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Overdose in a child or adolescent

Clinical Discipline(s)/Organ System(s)
Clinical Pharmacology, Paediatrics, Emergency Medicine
Progress Test Topic(s)
Digestive
Description
A 2 year old NZ European girl is brought to Emergency Department. She has been drowsy since her mother found her with an empty bottle of paracetamol syrup at home.
Applied Science for Medicine 
   - Biochemistry, physiology and pharmacology of paracetamol and iron supplements when taken in overdose
   - Drug absorption, metabolism and excretion
   - Drug dosing and calculations
   - Genetic polymorphisms that alter individual responses to drugs
   - Prescribing for children
   - Clinical toxicology in the paediatric population
Clinical and Communication Skills 
   - Understand the principles of triage with children presenting with poisoning
   - Basic resuscitation if depressed level of consciousness
   - Elicit history of ingestion (time, amount, calculate maximum quantity), and consider multiple drug ingestion
   - Signs and symptoms suggesting toxicity such as cholinergic: (organophosphates) salivation, sweating, bronchospasm or anticholinergic: dry flushed skin, mydriasis, seizures, ECG changes
   - Manage poisoning (e.g. paracetamol) overdose including first aid, blood and urine toxicology assessment, interpretation of levels, identify relevant end organs that may be affected, use of antidotes (use of paracetamol nomogram and N-acetylcysteine)
   - Calculate appropriate drug doses for individual patients by weight and body surface area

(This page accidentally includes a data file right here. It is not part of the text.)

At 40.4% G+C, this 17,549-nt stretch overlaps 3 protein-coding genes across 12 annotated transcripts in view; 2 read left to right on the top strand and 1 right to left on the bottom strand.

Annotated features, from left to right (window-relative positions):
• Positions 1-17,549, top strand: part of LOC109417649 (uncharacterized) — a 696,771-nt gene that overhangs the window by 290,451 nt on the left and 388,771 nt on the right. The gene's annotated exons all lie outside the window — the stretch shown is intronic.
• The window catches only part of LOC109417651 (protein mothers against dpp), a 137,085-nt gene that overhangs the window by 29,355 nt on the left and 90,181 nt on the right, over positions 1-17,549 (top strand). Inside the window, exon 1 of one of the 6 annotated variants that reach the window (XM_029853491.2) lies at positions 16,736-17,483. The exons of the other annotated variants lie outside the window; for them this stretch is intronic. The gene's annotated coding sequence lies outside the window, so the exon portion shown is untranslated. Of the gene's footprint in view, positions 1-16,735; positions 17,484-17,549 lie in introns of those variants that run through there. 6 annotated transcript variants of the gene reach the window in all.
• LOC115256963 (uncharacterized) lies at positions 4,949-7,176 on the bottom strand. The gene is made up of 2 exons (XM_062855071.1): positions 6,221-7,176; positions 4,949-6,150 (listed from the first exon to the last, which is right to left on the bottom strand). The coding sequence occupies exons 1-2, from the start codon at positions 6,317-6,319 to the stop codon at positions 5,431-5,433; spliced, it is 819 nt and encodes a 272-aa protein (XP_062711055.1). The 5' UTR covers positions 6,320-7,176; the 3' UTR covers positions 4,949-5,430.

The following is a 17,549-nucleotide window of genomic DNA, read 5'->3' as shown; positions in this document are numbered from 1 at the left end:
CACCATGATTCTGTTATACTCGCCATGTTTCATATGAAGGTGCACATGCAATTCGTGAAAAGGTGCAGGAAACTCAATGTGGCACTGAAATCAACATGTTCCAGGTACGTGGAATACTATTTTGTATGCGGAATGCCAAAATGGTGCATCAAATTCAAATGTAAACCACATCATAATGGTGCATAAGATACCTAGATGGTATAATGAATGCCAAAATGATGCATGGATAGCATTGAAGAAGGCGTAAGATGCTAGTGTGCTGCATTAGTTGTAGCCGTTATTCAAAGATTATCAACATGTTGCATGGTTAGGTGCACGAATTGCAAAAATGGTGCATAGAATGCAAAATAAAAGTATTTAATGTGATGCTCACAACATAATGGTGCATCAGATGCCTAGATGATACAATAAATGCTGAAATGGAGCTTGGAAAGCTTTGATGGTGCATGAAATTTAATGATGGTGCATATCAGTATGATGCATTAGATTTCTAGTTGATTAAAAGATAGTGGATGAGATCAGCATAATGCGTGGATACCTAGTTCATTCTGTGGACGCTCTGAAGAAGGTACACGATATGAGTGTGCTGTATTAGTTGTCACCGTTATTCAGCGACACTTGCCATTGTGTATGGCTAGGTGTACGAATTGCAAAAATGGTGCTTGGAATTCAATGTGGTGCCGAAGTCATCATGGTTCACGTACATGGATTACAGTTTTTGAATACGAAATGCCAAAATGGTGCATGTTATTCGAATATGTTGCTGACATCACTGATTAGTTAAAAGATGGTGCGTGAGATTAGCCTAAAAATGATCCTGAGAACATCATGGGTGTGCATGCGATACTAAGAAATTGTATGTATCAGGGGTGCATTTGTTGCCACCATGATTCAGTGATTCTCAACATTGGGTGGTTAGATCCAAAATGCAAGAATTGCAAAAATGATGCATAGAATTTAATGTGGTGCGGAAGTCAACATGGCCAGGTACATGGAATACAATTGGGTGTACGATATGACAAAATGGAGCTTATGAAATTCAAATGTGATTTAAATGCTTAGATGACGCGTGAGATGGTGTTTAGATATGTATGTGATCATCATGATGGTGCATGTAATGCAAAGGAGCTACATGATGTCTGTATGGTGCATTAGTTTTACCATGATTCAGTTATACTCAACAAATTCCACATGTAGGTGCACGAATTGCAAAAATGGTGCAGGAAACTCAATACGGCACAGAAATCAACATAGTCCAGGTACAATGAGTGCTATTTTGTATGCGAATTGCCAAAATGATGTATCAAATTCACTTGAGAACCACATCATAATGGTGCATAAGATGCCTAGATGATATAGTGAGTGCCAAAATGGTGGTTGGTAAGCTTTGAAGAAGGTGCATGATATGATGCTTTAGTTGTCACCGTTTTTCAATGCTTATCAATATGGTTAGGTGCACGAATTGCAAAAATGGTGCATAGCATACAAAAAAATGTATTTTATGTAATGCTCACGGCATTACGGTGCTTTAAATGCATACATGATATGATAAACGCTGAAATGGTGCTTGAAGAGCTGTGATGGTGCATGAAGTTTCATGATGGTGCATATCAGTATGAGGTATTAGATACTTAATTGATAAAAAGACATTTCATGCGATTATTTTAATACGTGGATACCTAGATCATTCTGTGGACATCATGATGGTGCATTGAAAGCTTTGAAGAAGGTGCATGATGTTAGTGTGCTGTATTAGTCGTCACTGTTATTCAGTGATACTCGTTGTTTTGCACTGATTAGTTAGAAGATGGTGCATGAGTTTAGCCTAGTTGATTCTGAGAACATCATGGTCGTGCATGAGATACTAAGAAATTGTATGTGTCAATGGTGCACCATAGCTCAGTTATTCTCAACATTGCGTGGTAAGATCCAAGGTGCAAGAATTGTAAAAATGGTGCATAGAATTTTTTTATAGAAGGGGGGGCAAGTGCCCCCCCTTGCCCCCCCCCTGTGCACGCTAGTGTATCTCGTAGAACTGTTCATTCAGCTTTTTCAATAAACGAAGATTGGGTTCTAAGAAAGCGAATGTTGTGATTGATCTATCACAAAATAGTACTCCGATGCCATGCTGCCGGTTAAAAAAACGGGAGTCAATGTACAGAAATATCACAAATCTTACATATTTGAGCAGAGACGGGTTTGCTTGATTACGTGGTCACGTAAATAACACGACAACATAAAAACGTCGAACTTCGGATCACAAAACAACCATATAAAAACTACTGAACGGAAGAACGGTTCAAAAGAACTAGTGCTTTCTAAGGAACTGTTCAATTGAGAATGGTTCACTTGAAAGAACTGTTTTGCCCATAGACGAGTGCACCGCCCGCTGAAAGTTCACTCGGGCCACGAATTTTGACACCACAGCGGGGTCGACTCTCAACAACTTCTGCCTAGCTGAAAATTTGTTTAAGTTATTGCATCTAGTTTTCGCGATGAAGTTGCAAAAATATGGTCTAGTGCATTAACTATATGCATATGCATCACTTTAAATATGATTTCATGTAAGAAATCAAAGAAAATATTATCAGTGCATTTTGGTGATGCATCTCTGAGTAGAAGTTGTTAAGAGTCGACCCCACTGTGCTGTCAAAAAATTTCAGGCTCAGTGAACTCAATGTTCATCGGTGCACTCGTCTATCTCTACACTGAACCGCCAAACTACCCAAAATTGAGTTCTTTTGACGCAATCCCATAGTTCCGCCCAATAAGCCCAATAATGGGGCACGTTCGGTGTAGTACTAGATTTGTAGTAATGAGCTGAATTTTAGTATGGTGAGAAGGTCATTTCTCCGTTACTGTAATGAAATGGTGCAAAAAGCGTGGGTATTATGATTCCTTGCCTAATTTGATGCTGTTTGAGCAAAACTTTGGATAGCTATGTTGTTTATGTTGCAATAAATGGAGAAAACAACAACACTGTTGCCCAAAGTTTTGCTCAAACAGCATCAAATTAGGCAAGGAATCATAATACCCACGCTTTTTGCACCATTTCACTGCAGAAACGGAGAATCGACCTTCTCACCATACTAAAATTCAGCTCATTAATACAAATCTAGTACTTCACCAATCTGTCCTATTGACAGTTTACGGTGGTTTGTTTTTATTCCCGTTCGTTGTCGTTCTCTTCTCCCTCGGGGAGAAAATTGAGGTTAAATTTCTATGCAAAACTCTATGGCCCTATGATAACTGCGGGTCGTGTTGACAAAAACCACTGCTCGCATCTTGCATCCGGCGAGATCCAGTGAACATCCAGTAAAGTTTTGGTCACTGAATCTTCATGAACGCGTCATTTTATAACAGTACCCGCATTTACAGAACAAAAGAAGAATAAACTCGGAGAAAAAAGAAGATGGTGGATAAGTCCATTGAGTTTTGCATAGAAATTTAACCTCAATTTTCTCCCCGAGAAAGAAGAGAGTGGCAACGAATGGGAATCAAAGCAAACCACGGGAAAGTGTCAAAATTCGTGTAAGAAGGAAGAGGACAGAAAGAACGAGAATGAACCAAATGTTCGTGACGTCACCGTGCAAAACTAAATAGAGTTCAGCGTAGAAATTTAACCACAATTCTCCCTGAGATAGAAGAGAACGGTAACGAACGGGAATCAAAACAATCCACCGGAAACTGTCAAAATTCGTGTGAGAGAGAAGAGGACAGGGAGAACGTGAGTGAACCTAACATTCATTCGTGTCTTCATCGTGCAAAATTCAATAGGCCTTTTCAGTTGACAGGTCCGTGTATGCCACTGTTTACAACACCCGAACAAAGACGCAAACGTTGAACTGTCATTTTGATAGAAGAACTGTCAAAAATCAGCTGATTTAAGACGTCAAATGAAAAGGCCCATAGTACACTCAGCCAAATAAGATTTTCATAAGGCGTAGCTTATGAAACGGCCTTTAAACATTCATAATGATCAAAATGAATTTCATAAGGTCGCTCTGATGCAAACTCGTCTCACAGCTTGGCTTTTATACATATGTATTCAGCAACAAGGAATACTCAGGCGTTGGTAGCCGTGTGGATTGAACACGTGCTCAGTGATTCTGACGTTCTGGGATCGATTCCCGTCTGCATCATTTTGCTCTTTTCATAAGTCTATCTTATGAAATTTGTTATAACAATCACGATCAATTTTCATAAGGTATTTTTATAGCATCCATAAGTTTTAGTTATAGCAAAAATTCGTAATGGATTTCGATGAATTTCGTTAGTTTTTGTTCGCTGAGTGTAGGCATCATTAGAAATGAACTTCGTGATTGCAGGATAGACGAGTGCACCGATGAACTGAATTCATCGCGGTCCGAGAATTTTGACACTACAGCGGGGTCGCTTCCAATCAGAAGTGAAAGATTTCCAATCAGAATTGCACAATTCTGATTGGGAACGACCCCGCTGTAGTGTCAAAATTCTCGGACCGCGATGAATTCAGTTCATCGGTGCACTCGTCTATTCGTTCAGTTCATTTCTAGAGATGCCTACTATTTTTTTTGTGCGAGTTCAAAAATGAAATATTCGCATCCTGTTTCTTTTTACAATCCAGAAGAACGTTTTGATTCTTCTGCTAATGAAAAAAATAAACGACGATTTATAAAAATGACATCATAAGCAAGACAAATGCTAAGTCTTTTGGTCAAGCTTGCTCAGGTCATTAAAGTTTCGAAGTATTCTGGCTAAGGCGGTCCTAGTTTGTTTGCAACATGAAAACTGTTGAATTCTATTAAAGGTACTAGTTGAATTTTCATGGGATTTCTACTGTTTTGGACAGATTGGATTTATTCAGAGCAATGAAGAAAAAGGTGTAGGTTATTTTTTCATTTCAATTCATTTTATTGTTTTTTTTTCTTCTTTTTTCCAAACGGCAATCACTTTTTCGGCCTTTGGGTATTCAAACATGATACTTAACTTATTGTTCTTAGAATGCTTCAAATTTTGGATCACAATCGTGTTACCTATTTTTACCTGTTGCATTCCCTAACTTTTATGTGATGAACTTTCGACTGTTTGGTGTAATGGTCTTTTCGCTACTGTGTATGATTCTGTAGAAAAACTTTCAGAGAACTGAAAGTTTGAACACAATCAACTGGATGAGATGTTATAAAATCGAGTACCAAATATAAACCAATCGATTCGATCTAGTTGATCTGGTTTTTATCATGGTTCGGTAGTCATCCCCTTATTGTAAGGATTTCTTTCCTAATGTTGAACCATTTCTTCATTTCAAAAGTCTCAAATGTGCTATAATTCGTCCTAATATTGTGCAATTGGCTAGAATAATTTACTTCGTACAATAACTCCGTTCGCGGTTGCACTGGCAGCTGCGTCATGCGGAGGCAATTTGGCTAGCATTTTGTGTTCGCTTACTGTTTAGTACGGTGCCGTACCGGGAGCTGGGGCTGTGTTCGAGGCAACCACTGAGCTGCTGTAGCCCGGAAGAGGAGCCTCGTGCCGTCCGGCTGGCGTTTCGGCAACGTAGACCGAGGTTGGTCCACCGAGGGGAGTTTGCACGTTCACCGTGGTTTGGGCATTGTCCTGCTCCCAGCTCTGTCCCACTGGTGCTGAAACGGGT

- Access the New Zealand National Poisons Centre website for advice
   - Assessment of household risks and safety in case of younger children
   - Understanding of interventions; role child proof lids, home medicines safety
   - Assessment of adolescent in case of intentional overdose (HEADSS assessment and full psychiatric evaluation)
   - Management of deliberate self harm/suicidal behaviour in children and adolescents
Personal and Professional Skills 
   - Communicate empathetically with child and caregivers
   - Evaluation of social and school history (any emotional or family/whānau stressors)
   - Recognise risk behaviour in adolescence and depression
   - Non-judgemental approach to caregivers
   - Discuss with family safety around the home and storage of medicines and poisons
Hauora Māori 
   - Incidence of suicide and accidental death for New Zealand Māori
   - Identify and cater for differential health literacy needs of Māori patients and whānau
   - Acknowledgement of the disproportionate impact of illness on whānau employment/income, and therefore availability and models of caregiving
   - Consideration of access to cultural/spiritual support for patient and whānau
Population Health 
   - Knowledge of New Zealand National Poisons service/ website
   - Evaluation of risks to children in New Zealand household (child-proof containers)
   - Alcohol and recreational drug use in young people in New Zealand
   - Youth health and suicide
   - Preventative strategies in the home
Conditions to be considered relating to this scenario
Common
accidental ingestion in young child, intentional overdose in older child or adolescent, staggered overdose of 'therapeutic' paracetamol in children (accidental parental excess administration/lack of health literacy)
Related Scenarios
[Accidental overdose]
Resources

www.poisons.co.nz